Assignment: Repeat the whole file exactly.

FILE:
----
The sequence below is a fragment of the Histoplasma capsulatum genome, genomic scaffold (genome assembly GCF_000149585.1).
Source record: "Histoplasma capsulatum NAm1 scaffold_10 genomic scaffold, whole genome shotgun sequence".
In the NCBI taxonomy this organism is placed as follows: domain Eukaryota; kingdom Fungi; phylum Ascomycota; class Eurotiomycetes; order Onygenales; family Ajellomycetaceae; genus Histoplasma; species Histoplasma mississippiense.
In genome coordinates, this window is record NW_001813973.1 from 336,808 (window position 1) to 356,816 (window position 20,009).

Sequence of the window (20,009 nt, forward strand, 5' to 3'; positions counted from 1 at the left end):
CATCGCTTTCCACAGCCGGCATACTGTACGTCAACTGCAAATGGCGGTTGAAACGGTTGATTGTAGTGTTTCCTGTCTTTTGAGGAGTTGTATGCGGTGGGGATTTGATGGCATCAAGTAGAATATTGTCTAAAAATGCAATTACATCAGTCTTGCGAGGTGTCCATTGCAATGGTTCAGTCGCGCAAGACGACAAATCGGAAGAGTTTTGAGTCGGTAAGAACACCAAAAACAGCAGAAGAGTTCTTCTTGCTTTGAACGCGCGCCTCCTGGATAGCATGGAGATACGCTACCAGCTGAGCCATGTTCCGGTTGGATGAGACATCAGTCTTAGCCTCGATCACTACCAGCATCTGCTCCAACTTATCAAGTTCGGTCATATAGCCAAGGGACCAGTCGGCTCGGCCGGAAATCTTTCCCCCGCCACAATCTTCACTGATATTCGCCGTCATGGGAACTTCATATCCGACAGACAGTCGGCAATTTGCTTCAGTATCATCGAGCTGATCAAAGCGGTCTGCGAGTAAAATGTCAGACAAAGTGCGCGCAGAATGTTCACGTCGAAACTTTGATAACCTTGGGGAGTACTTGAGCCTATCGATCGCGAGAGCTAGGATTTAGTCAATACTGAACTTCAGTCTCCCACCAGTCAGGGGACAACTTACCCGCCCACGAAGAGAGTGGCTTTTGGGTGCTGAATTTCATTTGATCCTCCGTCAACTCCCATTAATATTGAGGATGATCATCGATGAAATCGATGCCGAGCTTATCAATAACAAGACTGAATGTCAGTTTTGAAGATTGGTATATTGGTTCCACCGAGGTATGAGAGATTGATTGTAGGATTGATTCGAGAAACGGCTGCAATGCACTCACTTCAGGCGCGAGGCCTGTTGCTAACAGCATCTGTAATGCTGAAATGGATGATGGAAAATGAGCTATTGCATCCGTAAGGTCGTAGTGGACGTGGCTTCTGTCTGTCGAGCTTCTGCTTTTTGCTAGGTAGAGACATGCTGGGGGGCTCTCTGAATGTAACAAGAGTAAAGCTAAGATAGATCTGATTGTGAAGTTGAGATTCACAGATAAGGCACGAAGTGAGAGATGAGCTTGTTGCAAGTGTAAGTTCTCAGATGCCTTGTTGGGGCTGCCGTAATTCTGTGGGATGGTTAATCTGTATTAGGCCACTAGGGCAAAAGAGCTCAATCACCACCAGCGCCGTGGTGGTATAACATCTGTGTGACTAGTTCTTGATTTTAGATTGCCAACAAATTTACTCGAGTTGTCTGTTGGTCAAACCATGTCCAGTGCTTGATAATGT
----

The sequence below is a fragment of the Histoplasma capsulatum genome, genomic scaffold (genome assembly GCF_000149585.1).
Source record: "Histoplasma capsulatum NAm1 scaffold_10 genomic scaffold, whole genome shotgun sequence".
In the NCBI taxonomy this organism is placed as follows: domain Eukaryota; kingdom Fungi; phylum Ascomycota; class Eurotiomycetes; order Onygenales; family Ajellomycetaceae; genus Histoplasma; species Histoplasma mississippiense.
In genome coordinates, this window is record NW_001813973.1 from 336,808 (window position 1) to 356,816 (window position 20,009).

Sequence of the window (20,009 nt, forward strand, 5' to 3'; positions counted from 1 at the left end):
CATCGCTTTCCACAGCCGGCATACTGTACGTCAACTGCAAATGGCGGTTGAAACGGTTGATTGTAGTGTTTCCTGTCTTTTGAGGAGTTGTATGCGGTGGGGATTTGATGGCATCAAGTAGAATATTGTCTAAAAATGCAATTACATCAGTCTTGCGAGGTGTCCATTGCAATGGTTCAGTCGCGCAAGACGACAAATCGGAAGAGTTTTGAGTCGGTAAGAACACCAAAAACAGCAGAAGAGTTCTTCTTGCTTTGAACGCGCGCCTCCTGGATAGCATGGAGATACGCTACCAGCTGAGCCATGTTCCGGTTGGATGAGACATCAGTCTTAGCCTCGATCACTACCAGCATCTGCTCCAACTTATCAAGTTCGGTCATATAGCCAAGGGACCAGTCGGCTCGGCCGGAAATCTTTCCCCCGCCACAATCTTCACTGATATTCGCCGTCATGGGAACTTCATATCCGACAGACAGTCGGCAATTTGCTTCAGTATCATCGAGCTGATCAAAGCGGTCTGCGAGTAAAATGTCAGACAAAGTGCGCGCAGAATGTTCACGTCGAAACTTTGATAACCTTGGGGAGTACTTGAGCCTATCGATCGCGAGAGCTAGGATTTAGTCAATACTGAACTTCAGTCTCCCACCAGTCAGGGGACAACTTACCCGCCCACGAAGAGAGTGGCTTTTGGGTGCTGAATTTCATTTGATCCTCCGTCAACTCCCATTAATATTGAGGATGATCATCGATGAAATCGATGCCGAGCTTATCAATAACAAGACTGAATGTCAGTTTTGAAGATTGGTATATTGGTTCCACCGAGGTATGAGAGATTGATTGTAGGATTGATTCGAGAAACGGCTGCAATGCACTCACTTCAGGCGCGAGGCCTGTTGCTAACAGCATCTGTAATGCTGAAATGGATGATGGAAAATGAGCTATTGCATCCGTAAGGTCGTAGTGGACGTGGCTTCTGTCTGTCGAGCTTCTGCTTTTTGCTAGGTAGAGACATGCTGGGGGGCTCTCTGAATGTAACAAGAGTAAAGCTAAGATAGATCTGATTGTGAAGTTGAGATTCACAGATAAGGCACGAAGTGAGAGATGAGCTTGTTGCAAGTGTAAGTTCTCAGATGCCTTGTTGGGGCTGCCGTAATTCTGTGGGATGGTTAATCTGTATTAGGCCACTAGGGCAAAAGAGCTCAATCACCACCAGCGCCGTGGTGGTATAACATCTGTGTGACTAGTTCTTGATTTTAGATTGCCAACAAATTTACTCGAGTTGTCTGTTGGTCAAACCATGTCCAGTGCTTGATAATGT